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  • cauda
  • Most common causes include iatrogenic lumbar punctures, burst fractures resulting in posterior migration of fragments of the vertebral body, severe disc herniations, spinal anaesthesia involving trauma from catheters and high local anaesthetic concentrations around the cauda equina, penetrating trauma such as knife wounds or ballistic trauma. (wikipedia.org)
  • 2001
  • According to a World Health Organization census in 2001, most patients who had undergone a lumbar laminectomy recovered normal function within one year of their operation. (wikipedia.org)
  • In the past two decades there has been a dramatic increase in fusion surgery in the U.S.: in 2001 over 122,000 lumbar fusions were performed, a 22% increase from 1990 in fusions per 100,000 population, increasing to an estimate of 250,000 in 2003, and 500,000 in 2006. (wikipedia.org)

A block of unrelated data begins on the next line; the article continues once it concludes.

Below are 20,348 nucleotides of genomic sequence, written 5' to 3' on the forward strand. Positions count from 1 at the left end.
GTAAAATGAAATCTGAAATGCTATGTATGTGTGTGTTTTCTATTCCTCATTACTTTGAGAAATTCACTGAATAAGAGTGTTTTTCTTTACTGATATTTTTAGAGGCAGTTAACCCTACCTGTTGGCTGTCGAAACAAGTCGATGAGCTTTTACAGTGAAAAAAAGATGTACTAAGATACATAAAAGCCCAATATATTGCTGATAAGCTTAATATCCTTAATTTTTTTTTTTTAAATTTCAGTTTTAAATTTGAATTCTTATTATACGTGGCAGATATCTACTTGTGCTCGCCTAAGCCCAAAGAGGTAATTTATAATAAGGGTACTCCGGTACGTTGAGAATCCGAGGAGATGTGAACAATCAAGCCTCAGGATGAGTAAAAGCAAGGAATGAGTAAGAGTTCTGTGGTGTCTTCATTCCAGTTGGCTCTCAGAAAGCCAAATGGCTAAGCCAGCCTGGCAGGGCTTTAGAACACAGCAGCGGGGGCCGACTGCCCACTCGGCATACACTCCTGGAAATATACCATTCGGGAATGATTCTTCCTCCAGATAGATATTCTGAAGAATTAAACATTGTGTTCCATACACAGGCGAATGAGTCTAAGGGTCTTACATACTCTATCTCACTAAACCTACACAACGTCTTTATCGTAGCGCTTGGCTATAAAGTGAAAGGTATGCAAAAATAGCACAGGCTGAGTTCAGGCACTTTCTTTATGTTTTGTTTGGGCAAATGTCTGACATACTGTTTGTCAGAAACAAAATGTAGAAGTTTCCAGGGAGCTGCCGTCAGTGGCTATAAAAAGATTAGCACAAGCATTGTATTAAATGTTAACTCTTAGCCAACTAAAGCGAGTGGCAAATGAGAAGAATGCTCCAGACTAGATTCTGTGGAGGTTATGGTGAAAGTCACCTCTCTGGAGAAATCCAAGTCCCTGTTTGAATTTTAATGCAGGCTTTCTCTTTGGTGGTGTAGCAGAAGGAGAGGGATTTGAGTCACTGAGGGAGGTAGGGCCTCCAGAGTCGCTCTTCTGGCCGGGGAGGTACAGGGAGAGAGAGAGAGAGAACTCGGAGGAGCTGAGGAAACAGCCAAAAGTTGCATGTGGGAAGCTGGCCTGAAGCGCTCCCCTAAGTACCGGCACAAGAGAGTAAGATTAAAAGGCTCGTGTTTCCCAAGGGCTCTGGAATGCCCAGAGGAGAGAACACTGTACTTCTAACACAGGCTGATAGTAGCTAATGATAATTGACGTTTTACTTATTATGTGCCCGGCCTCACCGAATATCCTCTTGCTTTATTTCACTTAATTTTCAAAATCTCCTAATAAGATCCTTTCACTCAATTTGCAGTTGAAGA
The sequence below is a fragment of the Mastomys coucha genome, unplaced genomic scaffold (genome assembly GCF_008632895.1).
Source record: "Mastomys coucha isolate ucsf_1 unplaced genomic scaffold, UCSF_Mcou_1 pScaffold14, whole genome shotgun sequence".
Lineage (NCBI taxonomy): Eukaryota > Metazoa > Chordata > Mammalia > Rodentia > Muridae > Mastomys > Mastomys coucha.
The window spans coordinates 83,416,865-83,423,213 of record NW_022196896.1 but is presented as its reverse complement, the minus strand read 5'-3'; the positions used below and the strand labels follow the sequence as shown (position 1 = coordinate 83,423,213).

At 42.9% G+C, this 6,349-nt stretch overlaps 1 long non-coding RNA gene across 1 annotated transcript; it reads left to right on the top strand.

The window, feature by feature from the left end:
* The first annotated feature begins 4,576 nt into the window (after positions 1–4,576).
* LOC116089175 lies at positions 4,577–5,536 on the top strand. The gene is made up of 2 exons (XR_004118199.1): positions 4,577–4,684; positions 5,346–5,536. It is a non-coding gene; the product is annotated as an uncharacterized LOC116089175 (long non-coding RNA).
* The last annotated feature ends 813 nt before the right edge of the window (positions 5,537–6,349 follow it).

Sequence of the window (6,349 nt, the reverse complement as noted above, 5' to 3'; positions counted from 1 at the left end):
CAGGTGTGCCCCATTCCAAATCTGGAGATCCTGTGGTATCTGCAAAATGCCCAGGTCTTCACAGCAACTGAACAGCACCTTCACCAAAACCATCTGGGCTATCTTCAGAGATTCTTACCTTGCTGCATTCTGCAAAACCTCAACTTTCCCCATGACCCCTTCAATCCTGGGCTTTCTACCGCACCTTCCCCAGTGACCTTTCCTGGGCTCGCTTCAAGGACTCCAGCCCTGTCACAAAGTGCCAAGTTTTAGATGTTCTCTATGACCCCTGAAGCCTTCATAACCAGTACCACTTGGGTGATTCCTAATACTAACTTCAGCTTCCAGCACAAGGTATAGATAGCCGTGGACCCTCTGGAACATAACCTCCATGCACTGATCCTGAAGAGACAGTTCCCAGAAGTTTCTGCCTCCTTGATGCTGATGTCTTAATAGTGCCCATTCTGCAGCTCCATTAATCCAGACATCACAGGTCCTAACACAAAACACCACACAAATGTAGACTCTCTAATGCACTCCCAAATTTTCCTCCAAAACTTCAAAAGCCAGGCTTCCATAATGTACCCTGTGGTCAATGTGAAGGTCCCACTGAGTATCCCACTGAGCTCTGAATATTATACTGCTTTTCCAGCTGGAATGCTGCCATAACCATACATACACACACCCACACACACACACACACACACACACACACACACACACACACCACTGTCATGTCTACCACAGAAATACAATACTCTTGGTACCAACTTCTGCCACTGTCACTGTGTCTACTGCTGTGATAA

• spinous
  • The reason it is referred to as kissing spine is because the posterior spinous processes 'kiss' and touch one another as the individual goes into lumbar extension, for example when flat on their stomach. (wikipedia.org)
  • The salient feature of the disorder is the exuberant osteophytosis that occurs at posterior lumbar spinous processes. (wikipedia.org)
  • sacrum
  • In tetrapod anatomy, lumbar is an adjective that means of or pertaining to the abdominal segment of the torso, between the diaphragm and the sacrum. (wikipedia.org)
  • Lumbar laminotomy - is performed on lumbar vertebrae which are the vertebrae closest to the sacrum. (wikipedia.org)
  • This stress fracture most commonly occurs where the concave lumbar spine transitions to the convex sacrum (L5-S1). (wikipedia.org)
  • undergone
  • Patients who have undergone one or more operations on the lumbar spine, and continue to experience and report pain afterward can be divided into two groups. (wikipedia.org)